Asia Pacific experienced an overall growth in assets under management (AUM) of around 19% during 2018 compared with 2017, according to the latest Global 500 research from the Thinking Ahead Institute, part of Willis Towers Watson Investments.
The research found that since 2014, India has led the way in Asia with 22.7% AUM growth followed by China at 21.6%.
“However, to maintain this growth in an ever changing investment environment, Asian asset managers will need to start embracing ESG investing,” Jayne Bok, head of investments, Asia at Willis Towers Watson said in a statement.
Globally, assets managed in ESG mandates by the 500 largest money managers in the world rose by 23.3% in 2018, in contrast to their overall AUM, which were down 3% from the previous year. Assets managed according to ESG principles also increased over the year, by 17.8%.
An underlying purpose, beyond the pursuit of only growth and profit, is identified as a differentiating factor in an overcrowded industry facing a challenging environment, according to the report. Client interest in sustainable investing, including voting, increased across 83% of the firms surveyed.
Bok argued that Asia asset managers should embrace the global trend by creating a culture that enables sustainable investing to flourish.
“This starts at the very top and requires leaders to step up, demonstrate clear values and show the courage and determination to invest in projects that create a better society for all,” she said.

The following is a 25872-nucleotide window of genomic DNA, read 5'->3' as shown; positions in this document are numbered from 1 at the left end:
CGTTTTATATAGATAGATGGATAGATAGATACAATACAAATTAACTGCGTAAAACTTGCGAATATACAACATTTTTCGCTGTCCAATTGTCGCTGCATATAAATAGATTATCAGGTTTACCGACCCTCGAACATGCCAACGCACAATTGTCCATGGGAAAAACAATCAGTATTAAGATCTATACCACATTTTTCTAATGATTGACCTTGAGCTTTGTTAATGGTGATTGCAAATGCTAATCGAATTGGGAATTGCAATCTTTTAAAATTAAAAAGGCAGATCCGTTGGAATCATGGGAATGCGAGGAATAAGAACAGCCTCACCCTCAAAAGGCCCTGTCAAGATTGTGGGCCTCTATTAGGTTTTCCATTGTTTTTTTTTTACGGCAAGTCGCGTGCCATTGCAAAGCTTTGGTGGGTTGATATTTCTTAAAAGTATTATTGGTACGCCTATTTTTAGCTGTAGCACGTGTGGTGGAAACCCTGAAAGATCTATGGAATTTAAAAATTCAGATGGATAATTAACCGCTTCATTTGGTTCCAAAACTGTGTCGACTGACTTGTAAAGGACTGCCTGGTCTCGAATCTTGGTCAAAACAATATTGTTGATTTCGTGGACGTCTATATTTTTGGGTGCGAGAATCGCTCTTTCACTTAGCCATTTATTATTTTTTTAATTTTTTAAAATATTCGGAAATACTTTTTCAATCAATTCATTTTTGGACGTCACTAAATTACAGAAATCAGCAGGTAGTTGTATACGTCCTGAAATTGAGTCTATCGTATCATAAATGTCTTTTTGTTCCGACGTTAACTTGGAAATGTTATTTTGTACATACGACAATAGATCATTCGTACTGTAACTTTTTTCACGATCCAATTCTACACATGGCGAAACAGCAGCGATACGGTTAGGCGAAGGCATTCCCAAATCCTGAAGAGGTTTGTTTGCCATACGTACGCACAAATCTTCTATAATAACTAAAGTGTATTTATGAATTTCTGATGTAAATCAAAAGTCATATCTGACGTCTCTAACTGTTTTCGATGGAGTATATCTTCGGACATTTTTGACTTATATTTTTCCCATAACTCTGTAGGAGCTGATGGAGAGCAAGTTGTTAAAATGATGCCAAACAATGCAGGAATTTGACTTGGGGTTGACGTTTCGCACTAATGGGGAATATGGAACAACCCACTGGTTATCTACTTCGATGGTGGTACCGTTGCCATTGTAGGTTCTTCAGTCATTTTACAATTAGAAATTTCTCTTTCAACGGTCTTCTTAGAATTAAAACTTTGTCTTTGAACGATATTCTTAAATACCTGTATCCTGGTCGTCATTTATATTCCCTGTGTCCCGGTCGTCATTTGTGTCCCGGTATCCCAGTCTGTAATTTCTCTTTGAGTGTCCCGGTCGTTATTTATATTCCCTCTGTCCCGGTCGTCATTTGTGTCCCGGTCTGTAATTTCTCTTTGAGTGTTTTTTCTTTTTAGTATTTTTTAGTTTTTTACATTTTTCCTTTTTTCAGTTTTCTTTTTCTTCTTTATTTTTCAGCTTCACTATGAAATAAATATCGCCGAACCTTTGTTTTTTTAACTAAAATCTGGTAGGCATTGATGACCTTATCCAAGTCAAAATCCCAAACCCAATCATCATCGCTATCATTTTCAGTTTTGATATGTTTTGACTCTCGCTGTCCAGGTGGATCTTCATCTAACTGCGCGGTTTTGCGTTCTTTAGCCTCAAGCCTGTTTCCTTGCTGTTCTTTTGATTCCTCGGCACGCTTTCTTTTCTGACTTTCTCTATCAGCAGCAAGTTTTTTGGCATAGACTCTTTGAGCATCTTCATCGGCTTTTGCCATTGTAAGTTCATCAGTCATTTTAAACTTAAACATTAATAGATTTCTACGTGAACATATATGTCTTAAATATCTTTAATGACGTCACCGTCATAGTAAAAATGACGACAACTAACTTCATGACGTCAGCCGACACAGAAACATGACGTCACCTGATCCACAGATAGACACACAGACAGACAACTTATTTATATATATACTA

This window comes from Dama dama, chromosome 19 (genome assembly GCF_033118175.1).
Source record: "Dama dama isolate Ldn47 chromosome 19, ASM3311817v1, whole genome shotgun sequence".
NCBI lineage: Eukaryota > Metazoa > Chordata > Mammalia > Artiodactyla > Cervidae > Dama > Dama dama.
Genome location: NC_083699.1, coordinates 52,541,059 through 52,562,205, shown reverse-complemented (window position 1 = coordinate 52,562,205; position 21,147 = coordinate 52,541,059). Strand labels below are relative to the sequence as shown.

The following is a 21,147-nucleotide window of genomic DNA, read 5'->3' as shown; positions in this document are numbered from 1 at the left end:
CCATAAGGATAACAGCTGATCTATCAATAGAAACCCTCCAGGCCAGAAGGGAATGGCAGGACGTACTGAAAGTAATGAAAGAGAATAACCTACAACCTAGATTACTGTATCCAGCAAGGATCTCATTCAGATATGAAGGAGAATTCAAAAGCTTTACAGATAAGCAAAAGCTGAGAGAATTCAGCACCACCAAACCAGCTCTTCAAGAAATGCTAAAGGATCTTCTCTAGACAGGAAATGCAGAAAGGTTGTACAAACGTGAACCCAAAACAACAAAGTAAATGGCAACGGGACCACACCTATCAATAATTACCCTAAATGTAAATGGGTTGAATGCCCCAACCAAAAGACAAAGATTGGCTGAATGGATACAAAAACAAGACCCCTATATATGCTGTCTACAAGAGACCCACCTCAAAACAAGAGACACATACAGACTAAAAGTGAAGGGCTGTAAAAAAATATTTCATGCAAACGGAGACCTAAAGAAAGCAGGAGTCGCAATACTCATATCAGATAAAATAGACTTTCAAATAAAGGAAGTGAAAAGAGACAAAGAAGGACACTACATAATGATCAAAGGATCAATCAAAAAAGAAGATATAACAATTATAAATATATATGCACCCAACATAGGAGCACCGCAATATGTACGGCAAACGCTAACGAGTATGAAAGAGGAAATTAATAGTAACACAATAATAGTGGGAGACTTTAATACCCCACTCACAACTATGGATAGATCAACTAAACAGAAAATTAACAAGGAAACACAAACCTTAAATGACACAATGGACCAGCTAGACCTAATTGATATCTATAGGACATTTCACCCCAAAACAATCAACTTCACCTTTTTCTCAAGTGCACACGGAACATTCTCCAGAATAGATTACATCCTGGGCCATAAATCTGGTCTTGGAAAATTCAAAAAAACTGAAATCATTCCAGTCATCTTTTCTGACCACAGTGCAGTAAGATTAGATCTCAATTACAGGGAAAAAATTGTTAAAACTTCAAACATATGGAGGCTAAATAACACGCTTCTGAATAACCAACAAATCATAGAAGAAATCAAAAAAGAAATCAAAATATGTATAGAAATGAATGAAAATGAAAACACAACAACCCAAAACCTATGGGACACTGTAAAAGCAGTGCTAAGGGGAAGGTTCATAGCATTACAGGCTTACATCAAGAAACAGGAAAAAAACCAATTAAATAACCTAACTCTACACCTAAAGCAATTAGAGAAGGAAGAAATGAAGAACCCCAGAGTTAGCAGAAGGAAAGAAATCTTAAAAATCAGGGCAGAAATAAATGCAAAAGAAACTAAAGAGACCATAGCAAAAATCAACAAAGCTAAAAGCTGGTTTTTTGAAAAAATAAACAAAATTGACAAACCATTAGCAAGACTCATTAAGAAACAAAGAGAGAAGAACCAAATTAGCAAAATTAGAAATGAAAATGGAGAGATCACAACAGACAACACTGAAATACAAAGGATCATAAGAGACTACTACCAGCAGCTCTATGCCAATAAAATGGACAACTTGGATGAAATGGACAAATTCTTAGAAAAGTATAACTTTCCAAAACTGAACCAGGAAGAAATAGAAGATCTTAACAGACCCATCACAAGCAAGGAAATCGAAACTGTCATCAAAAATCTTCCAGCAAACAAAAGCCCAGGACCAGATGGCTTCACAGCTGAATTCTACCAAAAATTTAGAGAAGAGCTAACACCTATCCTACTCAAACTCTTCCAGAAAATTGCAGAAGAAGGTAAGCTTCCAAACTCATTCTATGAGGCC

Nevertheless, the last decade has seen an increase in the representation of asset managers from China in the global industry.
In 2018, firms from China had a 2.7% share of global AUM, compared with 0.33% in 2008. In Asia, China asset managers now make up nine of the top 20, compared to just three in 2017, according to the report.
“In Asia, we’re continuing to see the rising contribution of China to the global asset management community, with Chinese representation in both distribution of assets and assets under management increasing,” said Bok.
“This shows how, despite ongoing uncertainties connected to the US-China trade war, more and more investors are now seeing China as an opportunity to diversify their portfolios.”
Meanwhile, BlackRock is still the largest asset manager in the global rankings, a position it has held since 2009. Vanguard and State Street complete the top three for a fifth successive year, and Fidelity and Allianz are placed fourth and fifth respectively.
Sumitomo Mitsui Trust Holdings, Nippon Life Insurance, Mitsubishi UFJ Financial Group and Asset Management One were the only Asian asset managers ranked in the Top 50.